Turkish attacks on northern Syria and particularly the Kurds there spurred the House to do something no previous Congress has been willing to do: call a century-old genocide a genocide. On Tuesday, the House voted to formally recognize the 1915 killing by the Ottoman Empire of an estimated 1.5 million Armenians as genocide, a move that predictably enraged Turkey.
The House bill, which passed by a 405-to-11 margin, rejects “efforts to enlist, engage or otherwise associate the United States government with denial of the Armenian genocide or any other genocide.”
“Recent attacks by the Turkish military against the Kurdish people are a stark reminder of the danger in our own time,” said House Speaker Nancy Pelosi.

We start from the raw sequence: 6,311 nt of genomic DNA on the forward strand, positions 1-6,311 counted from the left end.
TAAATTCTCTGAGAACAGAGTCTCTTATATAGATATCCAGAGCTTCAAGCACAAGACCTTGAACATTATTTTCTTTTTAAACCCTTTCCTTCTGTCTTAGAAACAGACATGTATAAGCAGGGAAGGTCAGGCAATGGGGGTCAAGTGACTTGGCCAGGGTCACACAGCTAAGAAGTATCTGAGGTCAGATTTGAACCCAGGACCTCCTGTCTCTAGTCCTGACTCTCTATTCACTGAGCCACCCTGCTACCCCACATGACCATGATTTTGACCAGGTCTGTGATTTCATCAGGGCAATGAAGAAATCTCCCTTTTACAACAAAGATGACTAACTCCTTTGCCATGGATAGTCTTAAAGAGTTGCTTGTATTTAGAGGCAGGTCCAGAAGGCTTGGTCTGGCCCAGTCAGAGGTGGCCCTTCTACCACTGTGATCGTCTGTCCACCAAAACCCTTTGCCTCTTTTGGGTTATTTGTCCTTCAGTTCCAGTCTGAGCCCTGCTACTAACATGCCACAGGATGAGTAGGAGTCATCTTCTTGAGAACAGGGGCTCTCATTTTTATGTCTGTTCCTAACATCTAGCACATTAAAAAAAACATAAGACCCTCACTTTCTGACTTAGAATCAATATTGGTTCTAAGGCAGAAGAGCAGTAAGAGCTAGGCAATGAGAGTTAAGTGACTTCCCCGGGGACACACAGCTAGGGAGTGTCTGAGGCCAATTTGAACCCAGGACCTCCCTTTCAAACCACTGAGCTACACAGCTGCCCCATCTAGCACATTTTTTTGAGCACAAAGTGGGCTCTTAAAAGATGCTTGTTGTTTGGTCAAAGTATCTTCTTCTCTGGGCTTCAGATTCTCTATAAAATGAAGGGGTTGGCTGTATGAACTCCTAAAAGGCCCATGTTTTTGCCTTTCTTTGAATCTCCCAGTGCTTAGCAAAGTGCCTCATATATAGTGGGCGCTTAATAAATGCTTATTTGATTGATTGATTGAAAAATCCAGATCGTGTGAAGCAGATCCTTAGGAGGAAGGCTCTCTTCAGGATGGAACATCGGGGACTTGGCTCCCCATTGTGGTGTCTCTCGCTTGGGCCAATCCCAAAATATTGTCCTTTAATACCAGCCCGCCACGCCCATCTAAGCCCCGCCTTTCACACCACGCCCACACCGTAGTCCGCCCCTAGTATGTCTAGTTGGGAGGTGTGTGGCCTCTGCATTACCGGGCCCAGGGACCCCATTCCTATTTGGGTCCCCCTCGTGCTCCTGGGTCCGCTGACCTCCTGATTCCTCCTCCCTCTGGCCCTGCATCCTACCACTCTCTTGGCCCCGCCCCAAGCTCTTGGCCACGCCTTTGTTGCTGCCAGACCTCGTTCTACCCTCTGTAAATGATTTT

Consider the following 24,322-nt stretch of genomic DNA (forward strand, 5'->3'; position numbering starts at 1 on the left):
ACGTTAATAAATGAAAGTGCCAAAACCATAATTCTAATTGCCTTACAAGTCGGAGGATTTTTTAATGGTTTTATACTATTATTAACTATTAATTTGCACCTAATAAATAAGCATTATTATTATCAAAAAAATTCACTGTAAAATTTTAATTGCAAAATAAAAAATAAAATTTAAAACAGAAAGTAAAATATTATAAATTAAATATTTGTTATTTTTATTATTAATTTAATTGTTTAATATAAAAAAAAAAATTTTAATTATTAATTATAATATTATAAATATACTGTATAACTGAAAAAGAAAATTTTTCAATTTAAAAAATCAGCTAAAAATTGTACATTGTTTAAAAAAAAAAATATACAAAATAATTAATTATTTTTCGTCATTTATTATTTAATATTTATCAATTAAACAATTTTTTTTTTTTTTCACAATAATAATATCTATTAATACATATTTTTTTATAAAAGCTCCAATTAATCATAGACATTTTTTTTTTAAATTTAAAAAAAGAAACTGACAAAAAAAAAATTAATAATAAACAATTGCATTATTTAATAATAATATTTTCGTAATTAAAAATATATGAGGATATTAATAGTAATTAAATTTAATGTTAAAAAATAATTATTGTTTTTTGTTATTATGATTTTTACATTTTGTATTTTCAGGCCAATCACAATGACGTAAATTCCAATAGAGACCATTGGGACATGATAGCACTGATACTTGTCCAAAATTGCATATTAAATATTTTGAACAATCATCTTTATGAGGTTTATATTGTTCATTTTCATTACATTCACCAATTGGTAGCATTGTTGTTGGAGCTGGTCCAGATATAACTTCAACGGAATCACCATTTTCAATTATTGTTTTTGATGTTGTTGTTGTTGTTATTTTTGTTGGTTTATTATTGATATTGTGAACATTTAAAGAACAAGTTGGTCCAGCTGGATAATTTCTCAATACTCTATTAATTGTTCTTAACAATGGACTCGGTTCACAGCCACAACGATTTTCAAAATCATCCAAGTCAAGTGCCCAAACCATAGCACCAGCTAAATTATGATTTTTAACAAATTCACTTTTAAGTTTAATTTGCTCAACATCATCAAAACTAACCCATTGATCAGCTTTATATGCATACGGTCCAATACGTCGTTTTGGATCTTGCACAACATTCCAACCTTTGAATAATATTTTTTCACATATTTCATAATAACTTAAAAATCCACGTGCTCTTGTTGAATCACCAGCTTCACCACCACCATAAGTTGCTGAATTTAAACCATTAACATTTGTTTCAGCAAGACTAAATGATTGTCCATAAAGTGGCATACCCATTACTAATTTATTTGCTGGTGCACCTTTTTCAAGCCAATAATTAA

“This shameful decision of those exploiting history in politics is null & void for our Government & people,” Turkey’s foreign minister tweeted in response to the long-overdue vote. But former U.N. Ambassador Samantha Power wrote in a New York Times op-ed that, after years of Turkey bullying the U.S. not to recognize the genocide, the vote is “a reminder of how important truth-telling is to American foreign policy, and how ultimately self-defeating it is for the United States to bend to autocratic pressure tactics, whether from Turkey or anywhere else.”